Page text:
Dr. Christopher L. Antos, Associate Professor
School of Life Sciences and Technology, ShanghaiTech University, Shanghai, China
Biography: Dr. Christopher L. Antos obtained his B.S. Degrees from Indiana University in Bloomington in 1993. He then went to Freiburg, Germany on a Fulbright Scholarship and worked in the Laboratory of Dr. Rolf Kemler at the Max-Planck Institute for Immunology. In 1996, Dr. Antos started his Ph.D. work in the laboratory of Dr. Eric Olson at UT Southwestern Medical Center at Dallas. After finishing his Ph.D., he then completed his post-doctoral training in the laboratory of Dr. Christiane Nüsslein-Volhard at the Max-Planck Institute for Developmental Biology in Tübingen, Germany from 2003-2007. In 2008, Dr. Antos established his own laboratory as faculty at the DFG-Center for Regenerative Therapies Dresden of the Technische Universit?t Dresden. Dr. Antos joined ShanghaiTech University as an Associate Professor in Dec. 2016.
Topic: Regulate an Intercellular K+ Circuit to Scale Embryonic Fin/limb Bud Developmental Program via Intracellular Ca2+ Signaling
Abstract: The increase in activity of the two-pore potassium-leak channel Kcnk5b maintains allometric juvenile growth of adult zebrafish appendages. However, it remains unknown how this channel maintains allometric growth and how its bioelectric activity is regulated to scale these anatomical structures. We show the activation of Kcnk5b is sufficient to activate several genes that are part of important development programs. We provide in vivo transplantation evidence that the activation of gene transcription is cell autonomous. We also show that Kcnk5b will induce the expression of different subsets of the tested developmental genes in different cultured mammalian cell lines, which may explain how one electrophysiological stimulus can coordinately regulate the allometric growth of diverse populations of cells in the fin that use different developmental signals. We also provide evidence that the post-translational modification of serine 345 in Kcnk5b by calcineurin regulates channel activity to scale the fin. Thus, we show how an endogenous bioelectric mechanism can be regulated to promote coordinated developmental signaling to generate and scale a vertebrate appendage.
Dr. Mengchuan Wang, Associate Chief Physician
General Surgery Department, Zhujiang Hospital, Southern Medical University, Guangzhou, China
Biography: Dr. Mengchuan Wang is an associate chief physician and master tutor in Zhujiang Hospital of Southern Medical University. He is also a postdoctoral research fellow in Massachusetts General Hospital of Harvard Medical School, a member of the Oncology MDT Working Committee of Guangdong Medical Doctor Association, and a member of Guangdong Health Information Network Association (Gastrointestinal Disease Smart Application Branch). His main clinical and research work includes minimal invasive surgical therapy and immunotherapy on gastric and colorectal cancer.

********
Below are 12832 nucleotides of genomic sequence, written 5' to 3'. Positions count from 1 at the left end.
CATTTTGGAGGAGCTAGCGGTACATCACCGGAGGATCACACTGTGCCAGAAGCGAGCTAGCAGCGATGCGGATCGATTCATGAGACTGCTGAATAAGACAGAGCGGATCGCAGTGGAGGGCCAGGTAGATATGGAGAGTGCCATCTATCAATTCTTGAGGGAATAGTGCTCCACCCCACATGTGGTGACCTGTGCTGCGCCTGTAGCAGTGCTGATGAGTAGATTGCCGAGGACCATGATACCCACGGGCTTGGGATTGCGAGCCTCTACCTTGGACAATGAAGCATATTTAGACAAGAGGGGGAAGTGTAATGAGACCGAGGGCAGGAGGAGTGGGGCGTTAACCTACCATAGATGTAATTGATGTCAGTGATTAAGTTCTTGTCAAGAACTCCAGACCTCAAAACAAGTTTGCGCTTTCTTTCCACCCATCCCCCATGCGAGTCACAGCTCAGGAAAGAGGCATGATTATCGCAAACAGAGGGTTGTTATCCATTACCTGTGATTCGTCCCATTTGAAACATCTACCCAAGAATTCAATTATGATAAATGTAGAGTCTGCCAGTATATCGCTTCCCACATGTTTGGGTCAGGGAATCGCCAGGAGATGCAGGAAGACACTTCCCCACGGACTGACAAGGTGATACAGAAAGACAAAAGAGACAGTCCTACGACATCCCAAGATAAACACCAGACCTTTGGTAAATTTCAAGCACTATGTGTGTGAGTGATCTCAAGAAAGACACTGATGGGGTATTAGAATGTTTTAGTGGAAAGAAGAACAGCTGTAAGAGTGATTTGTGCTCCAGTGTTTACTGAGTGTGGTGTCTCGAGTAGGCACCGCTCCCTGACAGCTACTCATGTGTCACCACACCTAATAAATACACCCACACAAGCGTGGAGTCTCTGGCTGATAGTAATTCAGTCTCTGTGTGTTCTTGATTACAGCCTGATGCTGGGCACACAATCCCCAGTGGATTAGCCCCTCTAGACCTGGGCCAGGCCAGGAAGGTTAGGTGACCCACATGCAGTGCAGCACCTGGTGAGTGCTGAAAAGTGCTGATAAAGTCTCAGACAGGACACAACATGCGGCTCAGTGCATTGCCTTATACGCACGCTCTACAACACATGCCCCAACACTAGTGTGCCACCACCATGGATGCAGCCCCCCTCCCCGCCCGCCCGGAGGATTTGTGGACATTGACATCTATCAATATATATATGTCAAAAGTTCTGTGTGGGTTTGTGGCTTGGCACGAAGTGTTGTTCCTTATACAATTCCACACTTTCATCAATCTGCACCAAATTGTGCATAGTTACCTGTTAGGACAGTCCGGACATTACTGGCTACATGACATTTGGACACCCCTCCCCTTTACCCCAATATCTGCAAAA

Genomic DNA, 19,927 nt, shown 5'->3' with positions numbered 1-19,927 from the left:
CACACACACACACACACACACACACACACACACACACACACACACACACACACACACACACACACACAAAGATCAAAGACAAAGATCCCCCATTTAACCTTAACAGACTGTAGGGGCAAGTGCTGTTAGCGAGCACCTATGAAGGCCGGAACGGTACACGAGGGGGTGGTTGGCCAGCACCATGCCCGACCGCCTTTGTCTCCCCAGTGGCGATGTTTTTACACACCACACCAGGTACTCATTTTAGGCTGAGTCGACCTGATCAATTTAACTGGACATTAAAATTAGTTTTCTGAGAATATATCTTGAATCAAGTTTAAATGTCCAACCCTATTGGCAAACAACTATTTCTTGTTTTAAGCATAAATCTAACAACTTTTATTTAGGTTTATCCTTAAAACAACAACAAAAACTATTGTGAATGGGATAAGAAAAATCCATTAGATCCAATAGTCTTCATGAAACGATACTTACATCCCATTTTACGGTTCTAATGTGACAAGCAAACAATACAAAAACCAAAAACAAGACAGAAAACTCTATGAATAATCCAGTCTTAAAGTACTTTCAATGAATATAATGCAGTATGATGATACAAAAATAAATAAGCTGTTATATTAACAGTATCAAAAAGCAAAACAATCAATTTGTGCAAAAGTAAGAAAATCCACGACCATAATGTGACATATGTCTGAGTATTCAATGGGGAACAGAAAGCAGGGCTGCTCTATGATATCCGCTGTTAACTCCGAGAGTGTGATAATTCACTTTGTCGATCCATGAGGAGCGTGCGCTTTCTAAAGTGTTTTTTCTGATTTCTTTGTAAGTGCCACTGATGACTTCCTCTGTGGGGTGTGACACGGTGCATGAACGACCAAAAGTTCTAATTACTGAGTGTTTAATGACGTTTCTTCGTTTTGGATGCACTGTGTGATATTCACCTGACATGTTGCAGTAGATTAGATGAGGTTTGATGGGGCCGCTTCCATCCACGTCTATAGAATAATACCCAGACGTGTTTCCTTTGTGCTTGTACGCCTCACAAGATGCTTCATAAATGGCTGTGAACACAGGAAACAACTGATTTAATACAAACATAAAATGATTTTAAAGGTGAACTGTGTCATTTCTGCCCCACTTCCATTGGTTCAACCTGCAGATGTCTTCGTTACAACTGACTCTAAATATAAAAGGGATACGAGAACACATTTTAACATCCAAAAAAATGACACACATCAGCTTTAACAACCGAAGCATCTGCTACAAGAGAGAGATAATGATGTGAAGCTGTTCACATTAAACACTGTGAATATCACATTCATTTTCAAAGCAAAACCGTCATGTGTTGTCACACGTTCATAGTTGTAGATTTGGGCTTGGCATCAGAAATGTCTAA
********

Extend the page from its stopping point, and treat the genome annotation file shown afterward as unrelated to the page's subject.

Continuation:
Topic: Prognosis and Immune Cell Infiltration in Non-MSI-H Colorectal Cancer
Abstract: To analyze the relationship between prognosis and immune cell infiltration in non-microsatellite instability high (non-MSI-H) colorectal cancer. Non-MSI-H colorectal cancer patients were enrolled from TCGA database. Clinical characteristics correlated to overall survival (OS) and disease-free survival (DFS) were analyzed by univariate and multivariate analysis. Risk models of OS and DFS were further calculated by stepwise regression analysis. Relationship of immune cell infiltration with tumor TNM stage and OS and DFS was evaluated. Immune signaling pathways of CD4 T cells and macrophages were detected by single-cell sequencing. Differential expression genes (DEGs) were calculated and its corresponding protein expressions were assessed. Non-MSI-H colorectal cancer patients could be classified into a high risk and a low risk group with significantly different OS and DFS. Between the two groups, CD4 T cell infiltration was marked higher in the low risk group, and innate immune cell infiltration (macrophages, mast cells and NK cells) was associated with OS and DFS. Single-cell sequencing indicated that CD4 T cells were suppressive but macrophages were relatively stimulated in tumor microenvironment. CDH8 was determined to be one of the DEGs and its high protein expression was proved by immunohistochemical staining. Furthermore, CDH8 expression was correlated to CD4 T cell and macrophage infiltration as well as OS and DFS in non-MSI-H colorectal cancer patients. So, our study indicated that non-MSI-H colorectal cancer could be classified into different groups according to OS and DFS. Re-stimulating CD4 T cell function and targeting CDH8 of tumor cells might provide a new idea of immunotherapy in the future.